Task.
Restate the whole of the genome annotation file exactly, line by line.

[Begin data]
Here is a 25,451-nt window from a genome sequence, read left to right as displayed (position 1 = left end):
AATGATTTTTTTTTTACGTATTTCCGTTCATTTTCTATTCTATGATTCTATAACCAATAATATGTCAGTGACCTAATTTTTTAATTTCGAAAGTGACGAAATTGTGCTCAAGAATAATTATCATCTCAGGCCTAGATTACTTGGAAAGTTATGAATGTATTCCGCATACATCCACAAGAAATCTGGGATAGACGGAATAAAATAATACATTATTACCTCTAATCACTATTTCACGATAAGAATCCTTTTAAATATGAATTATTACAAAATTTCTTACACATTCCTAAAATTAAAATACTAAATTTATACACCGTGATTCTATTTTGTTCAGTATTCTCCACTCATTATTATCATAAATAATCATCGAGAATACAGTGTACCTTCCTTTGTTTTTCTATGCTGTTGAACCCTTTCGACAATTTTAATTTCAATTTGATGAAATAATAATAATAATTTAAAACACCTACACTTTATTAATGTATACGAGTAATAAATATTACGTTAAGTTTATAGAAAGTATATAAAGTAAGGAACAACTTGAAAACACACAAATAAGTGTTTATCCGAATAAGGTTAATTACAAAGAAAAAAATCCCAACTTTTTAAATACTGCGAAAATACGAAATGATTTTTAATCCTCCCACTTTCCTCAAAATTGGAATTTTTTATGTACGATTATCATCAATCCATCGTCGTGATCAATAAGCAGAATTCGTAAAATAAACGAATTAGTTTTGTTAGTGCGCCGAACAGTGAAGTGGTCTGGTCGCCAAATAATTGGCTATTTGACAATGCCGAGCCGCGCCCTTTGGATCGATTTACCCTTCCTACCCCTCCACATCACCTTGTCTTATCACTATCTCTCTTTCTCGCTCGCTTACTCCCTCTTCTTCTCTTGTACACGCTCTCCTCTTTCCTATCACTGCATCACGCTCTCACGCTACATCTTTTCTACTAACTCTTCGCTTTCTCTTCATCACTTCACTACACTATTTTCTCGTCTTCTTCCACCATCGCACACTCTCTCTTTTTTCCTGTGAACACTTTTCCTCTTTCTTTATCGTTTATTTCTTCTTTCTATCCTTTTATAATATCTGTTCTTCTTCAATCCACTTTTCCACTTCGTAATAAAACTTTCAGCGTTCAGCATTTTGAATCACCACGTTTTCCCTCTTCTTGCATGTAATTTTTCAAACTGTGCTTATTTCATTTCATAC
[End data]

Here is a 25,451-nt window from a genome sequence, read left to right as displayed (position 1 = left end):
AATGATTTTTTTTTTACGTATTTCCGTTCATTTTCTATTCTATGATTCTATAACCAATAATATGTCAGTGACCTAATTTTTTAATTTCGAAAGTGACGAAATTGTGCTCAAGAATAATTATCATCTCAGGCCTAGATTACTTGGAAAGTTATGAATGTATTCCGCATACATCCACAAGAAATCTGGGATAGACGGAATAAAATAATACATTATTACCTCTAATCACTATTTCACGATAAGAATCCTTTTAAATATGAATTATTACAAAATTTCTTACACATTCCTAAAATTAAAATACTAAATTTATACACCGTGATTCTATTTTGTTCAGTATTCTCCACTCATTATTATCATAAATAATCATCGAGAATACAGTGTACCTTCCTTTGTTTTTCTATGCTGTTGAACCCTTTCGACAATTTTAATTTCAATTTGATGAAATAATAATAATAATTTAAAACACCTACACTTTATTAATGTATACGAGTAATAAATATTACGTTAAGTTTATAGAAAGTATATAAAGTAAGGAACAACTTGAAAACACACAAATAAGTGTTTATCCGAATAAGGTTAATTACAAAGAAAAAAATCCCAACTTTTTAAATACTGCGAAAATACGAAATGATTTTTAATCCTCCCACTTTCCTCAAAATTGGAATTTTTTATGTACGATTATCATCAATCCATCGTCGTGATCAATAAGCAGAATTCGTAAAATAAACGAATTAGTTTTGTTAGTGCGCCGAACAGTGAAGTGGTCTGGTCGCCAAATAATTGGCTATTTGACAATGCCGAGCCGCGCCCTTTGGATCGATTTACCCTTCCTACCCCTCCACATCACCTTGTCTTATCACTATCTCTCTTTCTCGCTCGCTTACTCCCTCTTCTTCTCTTGTACACGCTCTCCTCTTTCCTATCACTGCATCACGCTCTCACGCTACATCTTTTCTACTAACTCTTCGCTTTCTCTTCATCACTTCACTACACTATTTTCTCGTCTTCTTCCACCATCGCACACTCTCTCTTTTTTCCTGTGAACACTTTTCCTCTTTCTTTATCGTTTATTTCTTCTTTCTATCCTTTTATAATATCTGTTCTTCTTCAATCCACTTTTCCACTTCGTAATAAAACTTTCAGCGTTCAGCATTTTGAATCACCACGTTTTCCCTCTTCTTGCATGTAATTTTTCAAACTGTGCTTATTTCATTTCATAC